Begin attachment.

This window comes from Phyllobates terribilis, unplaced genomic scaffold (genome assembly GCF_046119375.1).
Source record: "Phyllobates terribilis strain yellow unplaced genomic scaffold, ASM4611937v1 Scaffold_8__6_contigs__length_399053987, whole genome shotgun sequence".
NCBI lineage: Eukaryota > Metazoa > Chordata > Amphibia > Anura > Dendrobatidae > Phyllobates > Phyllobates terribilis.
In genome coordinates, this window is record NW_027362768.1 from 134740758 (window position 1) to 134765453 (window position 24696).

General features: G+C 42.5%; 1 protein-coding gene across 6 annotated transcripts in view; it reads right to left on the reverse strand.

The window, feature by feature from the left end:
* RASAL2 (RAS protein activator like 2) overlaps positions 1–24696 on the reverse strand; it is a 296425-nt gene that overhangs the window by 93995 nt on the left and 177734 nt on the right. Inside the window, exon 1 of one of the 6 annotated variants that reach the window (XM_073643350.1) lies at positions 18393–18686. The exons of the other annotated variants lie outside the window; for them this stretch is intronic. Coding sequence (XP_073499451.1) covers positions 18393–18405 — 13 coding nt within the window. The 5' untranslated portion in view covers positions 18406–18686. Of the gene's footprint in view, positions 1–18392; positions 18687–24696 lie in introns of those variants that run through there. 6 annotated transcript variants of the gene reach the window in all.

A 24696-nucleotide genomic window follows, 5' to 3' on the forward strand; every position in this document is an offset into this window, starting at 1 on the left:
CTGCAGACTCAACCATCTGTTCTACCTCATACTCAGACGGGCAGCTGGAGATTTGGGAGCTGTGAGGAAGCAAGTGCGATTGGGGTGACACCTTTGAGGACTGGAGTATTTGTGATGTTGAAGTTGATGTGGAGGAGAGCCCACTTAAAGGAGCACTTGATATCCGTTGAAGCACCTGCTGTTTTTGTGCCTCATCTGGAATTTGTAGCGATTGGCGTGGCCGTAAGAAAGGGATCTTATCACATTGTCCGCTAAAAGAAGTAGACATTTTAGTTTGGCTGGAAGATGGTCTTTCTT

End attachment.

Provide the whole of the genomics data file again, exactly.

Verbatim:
This window comes from Phyllobates terribilis, unplaced genomic scaffold (genome assembly GCF_046119375.1).
Source record: "Phyllobates terribilis strain yellow unplaced genomic scaffold, ASM4611937v1 Scaffold_8__6_contigs__length_399053987, whole genome shotgun sequence".
NCBI lineage: Eukaryota > Metazoa > Chordata > Amphibia > Anura > Dendrobatidae > Phyllobates > Phyllobates terribilis.
In genome coordinates, this window is record NW_027362768.1 from 134740758 (window position 1) to 134765453 (window position 24696).

General features: G+C 42.5%; 1 protein-coding gene across 6 annotated transcripts in view; it reads right to left on the reverse strand.

The window, feature by feature from the left end:
* RASAL2 (RAS protein activator like 2) overlaps positions 1–24696 on the reverse strand; it is a 296425-nt gene that overhangs the window by 93995 nt on the left and 177734 nt on the right. Inside the window, exon 1 of one of the 6 annotated variants that reach the window (XM_073643350.1) lies at positions 18393–18686. The exons of the other annotated variants lie outside the window; for them this stretch is intronic. Coding sequence (XP_073499451.1) covers positions 18393–18405 — 13 coding nt within the window. The 5' untranslated portion in view covers positions 18406–18686. Of the gene's footprint in view, positions 1–18392; positions 18687–24696 lie in introns of those variants that run through there. 6 annotated transcript variants of the gene reach the window in all.

A 24696-nucleotide genomic window follows, 5' to 3' on the forward strand; every position in this document is an offset into this window, starting at 1 on the left:
CTGCAGACTCAACCATCTGTTCTACCTCATACTCAGACGGGCAGCTGGAGATTTGGGAGCTGTGAGGAAGCAAGTGCGATTGGGGTGACACCTTTGAGGACTGGAGTATTTGTGATGTTGAAGTTGATGTGGAGGAGAGCCCACTTAAAGGAGCACTTGATATCCGTTGAAGCACCTGCTGTTTTTGTGCCTCATCTGGAATTTGTAGCGATTGGCGTGGCCGTAAGAAAGGGATCTTATCACATTGTCCGCTAAAAGAAGTAGACATTTTAGTTTGGCTGGAAGATGGTCTTTCTT